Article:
Create a Supportive Work Environment

Many employees opt not to tell their employer about a cancer diagnosis out of fear that they may be fired, thrown off their career trajectory, or seen differently, Nellis said. 

While many factors go into this highly personal decision, not disclosing a cancer diagnosis may make it harder for employees to access benefits. These may include employee support networks and reasonable accommodations, such as working from home or taking more frequent breaks. 


Continue Reading

“The way in which an employee feels safe enough to go and disclose, and to then discover the world that is available to them, comes down to trust,” Nellis explained. 

Strong workplace leadership can go a long way in making cancer patients and survivors feel safe and supported, Dr Mysliwiec said. 

Many different people at a company or organization can be leaders if they “can assess the situation and make adjustments necessary for their teammates,” she noted. “The leader that we want is one that can be accommodating while encouraging inclusion and transparency.” 

Training managers to talk about medical conditions and connect workers with resources and benefits can foster a workplace culture in which employees feel they can disclose their cancer diagnosis, said Lynn Zonakis, principal of Zonakis Consulting and former managing director of health strategy and resources for Delta Air Lines, when speaking at the NCCN summit.  

One such resource is Triage Cancer. This national nonprofit organization offers a range of free help to cancer patients and caregivers, from choosing and utilizing health insurance coverage to understanding disability and leave benefits. The organization also teaches medical providers about these issues.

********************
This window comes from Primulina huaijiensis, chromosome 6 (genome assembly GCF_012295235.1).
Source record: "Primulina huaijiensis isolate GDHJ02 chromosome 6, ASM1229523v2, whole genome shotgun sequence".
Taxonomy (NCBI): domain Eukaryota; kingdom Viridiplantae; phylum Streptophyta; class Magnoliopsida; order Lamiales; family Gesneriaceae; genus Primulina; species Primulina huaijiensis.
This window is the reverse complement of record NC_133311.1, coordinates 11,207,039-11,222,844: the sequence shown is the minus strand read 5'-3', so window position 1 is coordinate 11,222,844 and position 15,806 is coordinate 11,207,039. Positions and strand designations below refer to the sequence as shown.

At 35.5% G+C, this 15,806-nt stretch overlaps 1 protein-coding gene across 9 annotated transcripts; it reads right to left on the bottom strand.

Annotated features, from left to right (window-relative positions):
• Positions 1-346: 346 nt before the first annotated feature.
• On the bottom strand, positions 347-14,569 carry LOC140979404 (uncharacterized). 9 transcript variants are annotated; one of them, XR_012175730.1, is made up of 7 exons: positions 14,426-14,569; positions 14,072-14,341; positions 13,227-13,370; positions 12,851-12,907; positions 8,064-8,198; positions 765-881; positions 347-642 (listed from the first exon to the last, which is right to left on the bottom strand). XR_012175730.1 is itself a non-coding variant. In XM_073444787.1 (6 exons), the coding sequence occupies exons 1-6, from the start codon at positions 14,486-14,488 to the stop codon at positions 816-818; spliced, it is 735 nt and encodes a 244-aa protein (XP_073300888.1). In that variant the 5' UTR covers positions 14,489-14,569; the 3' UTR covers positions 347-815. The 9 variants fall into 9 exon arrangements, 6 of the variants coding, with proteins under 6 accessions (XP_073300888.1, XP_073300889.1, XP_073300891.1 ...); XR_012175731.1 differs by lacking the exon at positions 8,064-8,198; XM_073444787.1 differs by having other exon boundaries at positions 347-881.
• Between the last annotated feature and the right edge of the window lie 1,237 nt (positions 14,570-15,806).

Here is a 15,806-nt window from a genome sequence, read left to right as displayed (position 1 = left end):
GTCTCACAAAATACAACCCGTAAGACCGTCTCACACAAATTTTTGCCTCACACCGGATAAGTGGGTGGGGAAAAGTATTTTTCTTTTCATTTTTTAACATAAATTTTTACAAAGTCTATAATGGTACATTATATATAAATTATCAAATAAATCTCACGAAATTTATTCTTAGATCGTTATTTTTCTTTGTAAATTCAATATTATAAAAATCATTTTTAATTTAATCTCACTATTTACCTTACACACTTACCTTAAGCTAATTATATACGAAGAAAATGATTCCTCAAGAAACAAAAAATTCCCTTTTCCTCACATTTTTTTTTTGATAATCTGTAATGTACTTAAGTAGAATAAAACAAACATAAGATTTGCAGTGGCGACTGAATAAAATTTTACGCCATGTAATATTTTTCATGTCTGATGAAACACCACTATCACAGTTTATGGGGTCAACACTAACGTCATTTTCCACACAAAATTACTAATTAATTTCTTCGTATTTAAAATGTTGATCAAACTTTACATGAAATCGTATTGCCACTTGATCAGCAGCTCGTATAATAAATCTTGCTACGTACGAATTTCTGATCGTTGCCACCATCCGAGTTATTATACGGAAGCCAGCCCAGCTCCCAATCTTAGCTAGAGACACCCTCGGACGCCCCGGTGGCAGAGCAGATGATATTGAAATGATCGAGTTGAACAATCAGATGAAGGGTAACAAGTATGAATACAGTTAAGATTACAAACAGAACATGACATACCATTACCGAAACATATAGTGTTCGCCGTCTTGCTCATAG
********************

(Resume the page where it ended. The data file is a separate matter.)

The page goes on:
“Health care professionals, and certainly the overarching cancer community, could be [providing more education to employees],” said Joanna Fawzy Morales, Esq, chief executive officer of Triage Cancer, when speaking at the NCCN summit.

Support Caregivers Too

In many cases, caregivers do not get the same level of support and benefits at work and through the health care team as patients themselves, Dr Jones noted. 

“Caregivers have been left out there a little bit,” Dr Jones said. “I would like to see more traction in the caregiver space. Oftentimes, they share the anxiety, they share the fatigue, along with the patients.”

When employers are deciding on benefit policies, they should consider what could help employees who are caregivers of a cancer patient, Nellis said. Typically, caregivers need work flexibility, to take care of themselves, and have their mental health cared for, she explained. 

However, “organizations that are often ill-equipped to manage a person on staff with cancer can be even more ill-equipped to manage the caregiver,” Nellis said.

Networks of cancer providers and clinics are becoming more aware of the need to help caregivers and develop programs, Dr Mysliwiec noted. WellMed has a caregiver support program that offers coaching and stress reduction skills for caregivers of patients with cancer and other illnesses. 

The American Cancer Society and NCCN also have resource guides, which counselors and navigators can refer to when helping caregivers, Dr Jones said. 

References

1. Cancer Care in the Workplace: Building a 21st Century Workplace for Cancer Patients, Survivors, and Caretakers. NCCN Oncology Policy Summit. June 17, 2022.

2. 2018 Harris Poll Survey. Cancer and Careers. Published December 2018. Accessed June 26, 2022.